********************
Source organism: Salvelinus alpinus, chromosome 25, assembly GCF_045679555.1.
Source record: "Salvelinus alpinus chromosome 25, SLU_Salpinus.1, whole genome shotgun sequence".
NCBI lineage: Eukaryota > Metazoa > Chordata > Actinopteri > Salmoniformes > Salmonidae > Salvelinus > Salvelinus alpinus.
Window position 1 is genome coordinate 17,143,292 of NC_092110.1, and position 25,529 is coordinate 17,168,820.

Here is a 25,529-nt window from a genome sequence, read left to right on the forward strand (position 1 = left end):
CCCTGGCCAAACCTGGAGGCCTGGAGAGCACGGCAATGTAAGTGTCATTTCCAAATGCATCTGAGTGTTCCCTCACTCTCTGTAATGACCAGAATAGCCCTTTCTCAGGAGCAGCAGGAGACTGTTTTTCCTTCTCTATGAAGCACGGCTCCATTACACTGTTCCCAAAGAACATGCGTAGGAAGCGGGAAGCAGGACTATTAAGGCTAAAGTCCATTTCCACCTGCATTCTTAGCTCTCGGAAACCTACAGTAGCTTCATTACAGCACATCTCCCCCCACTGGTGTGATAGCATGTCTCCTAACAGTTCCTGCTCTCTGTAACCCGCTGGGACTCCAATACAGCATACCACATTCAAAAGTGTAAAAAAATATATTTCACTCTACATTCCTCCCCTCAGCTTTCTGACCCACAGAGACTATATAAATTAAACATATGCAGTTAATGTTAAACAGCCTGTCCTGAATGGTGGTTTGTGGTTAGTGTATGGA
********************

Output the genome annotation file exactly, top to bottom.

Source organism: Salvelinus alpinus, chromosome 25, assembly GCF_045679555.1.
Source record: "Salvelinus alpinus chromosome 25, SLU_Salpinus.1, whole genome shotgun sequence".
NCBI lineage: Eukaryota > Metazoa > Chordata > Actinopteri > Salmoniformes > Salmonidae > Salvelinus > Salvelinus alpinus.
Window position 1 is genome coordinate 17,143,292 of NC_092110.1, and position 25,529 is coordinate 17,168,820.

Here is a 25,529-nt window from a genome sequence, read left to right on the forward strand (position 1 = left end):
CCCTGGCCAAACCTGGAGGCCTGGAGAGCACGGCAATGTAAGTGTCATTTCCAAATGCATCTGAGTGTTCCCTCACTCTCTGTAATGACCAGAATAGCCCTTTCTCAGGAGCAGCAGGAGACTGTTTTTCCTTCTCTATGAAGCACGGCTCCATTACACTGTTCCCAAAGAACATGCGTAGGAAGCGGGAAGCAGGACTATTAAGGCTAAAGTCCATTTCCACCTGCATTCTTAGCTCTCGGAAACCTACAGTAGCTTCATTACAGCACATCTCCCCCCACTGGTGTGATAGCATGTCTCCTAACAGTTCCTGCTCTCTGTAACCCGCTGGGACTCCAATACAGCATACCACATTCAAAAGTGTAAAAAAATATATTTCACTCTACATTCCTCCCCTCAGCTTTCTGACCCACAGAGACTATATAAATTAAACATATGCAGTTAATGTTAAACAGCCTGTCCTGAATGGTGGTTTGTGGTTAGTGTATGGA